Venerable Father Nelson Baker’s road to victory… paved with the power of Our Lady
Every morning after Mass, Monsignor Paul Burkard stops by Venerable Father Nelson Baker’s tomb at Our Lady of Victory Shrine and Basilica in Lackawanna, New York.
Miracles worldwide – one still needed for beatification
Monsignor Burkard, who retired this past summer as pastor and rector of the basilica, said he still receives countless letters and phone calls from people across the world who tell him of miracles and favors granted through Father Baker’s intercession. A man from Hawaii called in late August to report a miraculous healing.
“That’s not uncommon,” Monsignor Burkard said.
For most of his 60-year priesthood – which encompassed the last two decades of the 19th century up until the Great Depression – Father Baker was considered a living saint in Western New York. Drawing on a solid business acumen and apostolic zeal, Father Baker fed the poor, sheltered the homeless, cared for orphans and unwed mothers, and built a beautiful shrine to his patroness, Our Lady of Victory.
In 2011, Pope Benedict XVI declared Father Baker to be Venerable. The Vatican is now reviewing a reported miracle said to have been granted through Venerable Baker’s intercession. If the miracle is approved, it will pave the way for his beatification.
When the Vatican approved the positio – a formal brief arguing for a candidate’s canonization – in Father Baker’s cause, Monsignor Burkard said Church officials commented on his charity toward the poor and needy, especially vulnerable children.
“His legacy, and I think the reason he’s being considered for sainthood, is his extraordinary care for the poor, and particularly poor children,” Monsignor Burkard said.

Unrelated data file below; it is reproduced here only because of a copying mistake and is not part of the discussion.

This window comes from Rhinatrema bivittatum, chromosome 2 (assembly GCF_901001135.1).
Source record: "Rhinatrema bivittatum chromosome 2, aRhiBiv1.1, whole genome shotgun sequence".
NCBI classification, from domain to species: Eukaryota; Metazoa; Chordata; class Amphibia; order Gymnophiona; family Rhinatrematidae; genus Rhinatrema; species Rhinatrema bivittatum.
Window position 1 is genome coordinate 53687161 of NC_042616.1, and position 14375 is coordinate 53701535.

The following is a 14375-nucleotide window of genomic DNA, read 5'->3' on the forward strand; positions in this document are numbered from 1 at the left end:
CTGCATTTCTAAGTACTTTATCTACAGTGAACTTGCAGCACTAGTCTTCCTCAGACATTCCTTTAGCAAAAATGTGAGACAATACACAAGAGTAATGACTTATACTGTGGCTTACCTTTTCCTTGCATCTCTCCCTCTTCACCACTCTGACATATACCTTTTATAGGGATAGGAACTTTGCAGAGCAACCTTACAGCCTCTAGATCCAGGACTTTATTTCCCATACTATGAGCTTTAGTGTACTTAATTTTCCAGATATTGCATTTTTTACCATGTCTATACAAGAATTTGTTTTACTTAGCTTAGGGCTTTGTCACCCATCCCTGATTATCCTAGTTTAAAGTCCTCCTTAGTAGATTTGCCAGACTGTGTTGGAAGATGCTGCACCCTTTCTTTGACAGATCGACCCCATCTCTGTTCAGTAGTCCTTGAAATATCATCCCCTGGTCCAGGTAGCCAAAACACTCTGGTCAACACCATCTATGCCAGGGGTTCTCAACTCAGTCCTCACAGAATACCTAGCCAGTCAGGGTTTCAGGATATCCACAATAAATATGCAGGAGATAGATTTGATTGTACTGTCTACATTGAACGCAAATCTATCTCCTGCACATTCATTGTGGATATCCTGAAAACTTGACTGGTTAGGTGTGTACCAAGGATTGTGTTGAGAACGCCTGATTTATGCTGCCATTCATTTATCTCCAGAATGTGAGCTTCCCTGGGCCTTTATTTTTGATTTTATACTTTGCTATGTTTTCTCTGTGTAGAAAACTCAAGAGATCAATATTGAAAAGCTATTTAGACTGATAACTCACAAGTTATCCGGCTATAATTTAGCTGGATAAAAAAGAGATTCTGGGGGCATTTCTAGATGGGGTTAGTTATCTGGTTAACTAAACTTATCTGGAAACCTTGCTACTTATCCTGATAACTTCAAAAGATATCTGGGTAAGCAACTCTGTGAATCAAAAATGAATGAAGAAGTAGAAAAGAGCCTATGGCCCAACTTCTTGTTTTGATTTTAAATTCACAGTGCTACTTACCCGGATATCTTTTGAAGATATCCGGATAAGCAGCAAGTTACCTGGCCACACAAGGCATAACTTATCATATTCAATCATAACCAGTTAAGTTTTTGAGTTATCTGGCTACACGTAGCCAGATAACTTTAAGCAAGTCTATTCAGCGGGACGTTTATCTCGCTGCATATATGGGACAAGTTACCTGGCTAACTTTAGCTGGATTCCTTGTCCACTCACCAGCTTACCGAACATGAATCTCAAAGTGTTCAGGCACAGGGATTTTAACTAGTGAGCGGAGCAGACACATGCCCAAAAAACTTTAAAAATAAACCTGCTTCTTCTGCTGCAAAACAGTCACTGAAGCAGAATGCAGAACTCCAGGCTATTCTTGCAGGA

Venerable Baker’s life story is fascinating not only for his apostolic deeds and longevity — he was feeding the poor during the Great Depression when he was well into his 90s — but also because he was already an established businessman and a Civil War veteran before he entered the seminary at age 27.
“He was probably 15 years older than most seminarians at that time,” Monsignor Burkard said.
Born Lutheran, Catholic at 10, soldier at 19
Born on Feb. 16, 1842, Venerable Baker grew up the second of four sons to a Lutheran father and Catholic mother in Buffalo, New York. He was baptized in his father’s church, but he felt drawn to his devout Catholic mother’s faith, and was re-baptized in the Catholic Church when he was 10 years old.
After graduating high school, Venerable Baker joined his father and older brother in working in the family’s general store in downtown Buffalo. He was settling into that life when the Civil War broke out in 1861. Two years later, after Gen. Robert E. Lee and his Confederate army invaded southern Pennsylvania, Venerable Baker enlisted with the 74th New York Regiment. His unit boarded a train for Harrisburg, Pennsylvania.
“They did some work there at the end of the Battle of Gettysburg,” said Monsignor Burkard, who added that Venerable Baker’s unit was almost immediately sent to New York City to quell the draft riots that had broken out there.
“Historians tell us he probably saw more action in New York City than he did at Gettysburg,” Monsignor Burkard said.
Returning home to Buffalo, Venerable Baker settled back into his old routine in his father’s store. He took advantage of a subsequent opportunity to go into business with a friend. Together, they founded a successful grain and feed business.
Helping Catholic orphans, prompted toward priesthood